30 minutes with...Laura Firth, development director, Bolton School
A real sense of community and shared heritage makes fundraising for bursaries a rewarding job
“Much will be expected of those to whom much is given”
According to development director Laura Firth, this line from the Bolton School Girls’ Division prayer pretty much sums up the ethos of many of the alumni who are vital to her fundraising mission at the Bolton School Foundation.
“Our Old Boys and Old Girls continue to give back however they can, through careers activities, supporting pupils at all ages, coming back and talking to them and inspiring them…we are incredibly lucky with the commitment that we enjoy from our alumni,” she says.
This is an extremely advantageous starting point for a development director to enjoy, something that Firth has fully appreciated since she started at Bolton as a development manager in 2012.
“There is a real sense of community here – a great number of Old Boys and Old Girls maintain very close links with the school,” she recalls.
Successive generations of the same family often attend the 2,200 pupil school too, creating a “visceral warmth” around the place, she says.
“People care, they are really committed to the continuity of the school, to maintaining its legacy and its history.”
The historic stone buildings and 32 acres of grounds all contribute to this, says Firth.
"There's a real sense of community here, it creates a visceral warmth."
This commitment from alumni and others linked to the school is perhaps unsurprising given that Bolton School has always been at the forefront of supporting intelligent young people from families who would not normally be able to afford its fees.
A former Direct Grant school, and a big beneficiary of the assisted places scheme which followed, the school has been fundraising for bursaries since 1997 when the latter was abolished.
Currently, one in five students receives a bursary, but the school is aiming at one in three – the level of support offered during the heyday of the Direct Grant. The ultimate goal is to offer “needs blind” admissions.
The school’s geographical situation, in a relatively deprived part of the country, makes it all the more important to offer bursaries, says Firth, and diversity of intake is important to the school’s ethos too.
All this is backed by the leadership, she says, both in words and in actions:
“The heads, clerk and treasurer [bursar] and governing body all understand that there has to be investment in alumni engagement activities to ensure that that warmth is there,” she says.
This investment pays off in the form of donations from individuals and charitable trusts and through legacies, as well as smaller regular contributions from 200 donors, including Firth herself.
Development activity at Bolton is so strong as a result of all this that the school annually raises between £500,000 and £1m to fund bursaries. In 2019 it won the IDPE’s Fundraising Campaign of the Year Award after a four year campaign to raise £5m for its bursary fund.
“I could see myself in the bursary candidates and recipients."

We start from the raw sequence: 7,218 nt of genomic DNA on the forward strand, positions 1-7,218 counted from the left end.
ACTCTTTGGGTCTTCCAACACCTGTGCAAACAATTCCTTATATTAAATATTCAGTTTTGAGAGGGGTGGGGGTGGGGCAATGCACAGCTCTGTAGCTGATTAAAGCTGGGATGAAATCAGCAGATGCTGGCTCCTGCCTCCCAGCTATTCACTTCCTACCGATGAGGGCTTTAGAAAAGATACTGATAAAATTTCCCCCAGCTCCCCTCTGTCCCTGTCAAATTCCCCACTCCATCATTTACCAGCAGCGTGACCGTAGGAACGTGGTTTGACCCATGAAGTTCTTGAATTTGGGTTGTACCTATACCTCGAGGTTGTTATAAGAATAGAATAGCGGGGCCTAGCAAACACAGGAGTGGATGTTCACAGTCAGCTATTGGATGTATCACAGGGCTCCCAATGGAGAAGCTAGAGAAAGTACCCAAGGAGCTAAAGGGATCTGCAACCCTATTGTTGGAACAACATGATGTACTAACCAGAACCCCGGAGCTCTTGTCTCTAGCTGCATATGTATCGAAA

But Firth, who was made development director in 2017, never expected to be in this rewarding line of work.
Educated at a comprehensive school in Preston and Manchester University where she studied English, as a youngster she was unaware of bursaries and their potential.
So when she started out in school development, she was pleasantly surprised.
“Independent education wasn’t a realm that I had previously accessed, I very much had that idea of ‘not for the likes of me’ almost, so it was a real revelation in a positive sense.
“I could see myself in the bursary candidates and recipients. Social mobility is a real passion of mine and it’s a wonderful feeling to be able to fundraise for that cause.
Firth initially left university knowing only that she wanted to do a job that would benefit others in some way – and she went to work for a housing association.
“Withington Girls' gave me the most fantastic grounding."
The chaos of the 2008 crash led her to switch jobs and she joined the development office at Withington Girls’ School, where she could see her skills in English and communication would be useful.
“Withington gave me the most fantastic grounding, like Bolton it is a former Direct Grant school, incredibly academically selective.
“The development office there was relatively small, it was just me and the director but we had a vibrant calendar of events and we were fundraising for the school’s bursary fund.”
“It doesn’t really feel like work when you’re doing something that you really care about.”
She stepped up to a development manager role at Bolton in 2012, being made director in 2017.
"It’s a lovely school to work at and its mission in terms of bursaries and open access dovetails with passions of mine,” she says, “it doesn’t really feel like work when you’re doing something that you really care about.”
But does she now have any concerns for the future as coronavirus sweeps through the land? And what are her hopes?
“Bolton is a community that has been challenged and where the economic impact of the pandemic is going to be felt particularly hard. I would suggest there are going to be bright pupils who’ve missed six months of school, whose families are possibly going to be facing even more economic challenges than ever before.
“So as far as we’re concerned there has never been a time when our bursary fund has been more needed.
“It can’t be that that generation of children has their talent and their potential squandered because of Covid.”
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